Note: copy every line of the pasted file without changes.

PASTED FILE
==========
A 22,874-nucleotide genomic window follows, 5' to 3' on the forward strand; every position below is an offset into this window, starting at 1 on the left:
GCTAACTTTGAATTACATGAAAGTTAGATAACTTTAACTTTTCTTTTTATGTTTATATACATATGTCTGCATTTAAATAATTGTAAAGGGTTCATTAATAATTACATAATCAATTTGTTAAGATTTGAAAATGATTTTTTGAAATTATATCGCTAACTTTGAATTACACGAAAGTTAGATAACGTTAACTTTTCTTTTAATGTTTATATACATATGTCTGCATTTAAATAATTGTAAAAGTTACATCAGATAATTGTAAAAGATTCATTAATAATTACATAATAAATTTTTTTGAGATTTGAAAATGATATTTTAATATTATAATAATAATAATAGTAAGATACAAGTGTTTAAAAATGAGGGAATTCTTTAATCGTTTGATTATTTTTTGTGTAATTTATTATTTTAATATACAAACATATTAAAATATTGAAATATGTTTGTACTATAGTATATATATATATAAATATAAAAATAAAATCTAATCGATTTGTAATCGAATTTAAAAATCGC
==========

A 22,874-nucleotide genomic window follows, 5' to 3' on the forward strand; every position below is an offset into this window, starting at 1 on the left:
GCTAACTTTGAATTACATGAAAGTTAGATAACTTTAACTTTTCTTTTTATGTTTATATACATATGTCTGCATTTAAATAATTGTAAAGGGTTCATTAATAATTACATAATCAATTTGTTAAGATTTGAAAATGATTTTTTGAAATTATATCGCTAACTTTGAATTACACGAAAGTTAGATAACGTTAACTTTTCTTTTAATGTTTATATACATATGTCTGCATTTAAATAATTGTAAAAGTTACATCAGATAATTGTAAAAGATTCATTAATAATTACATAATAAATTTTTTTGAGATTTGAAAATGATATTTTAATATTATAATAATAATAATAGTAAGATACAAGTGTTTAAAAATGAGGGAATTCTTTAATCGTTTGATTATTTTTTGTGTAATTTATTATTTTAATATACAAACATATTAAAATATTGAAATATGTTTGTACTATAGTATATATATATATAAATATAAAAATAAAATCTAATCGATTTGTAATCGAATTTAAAAATCGC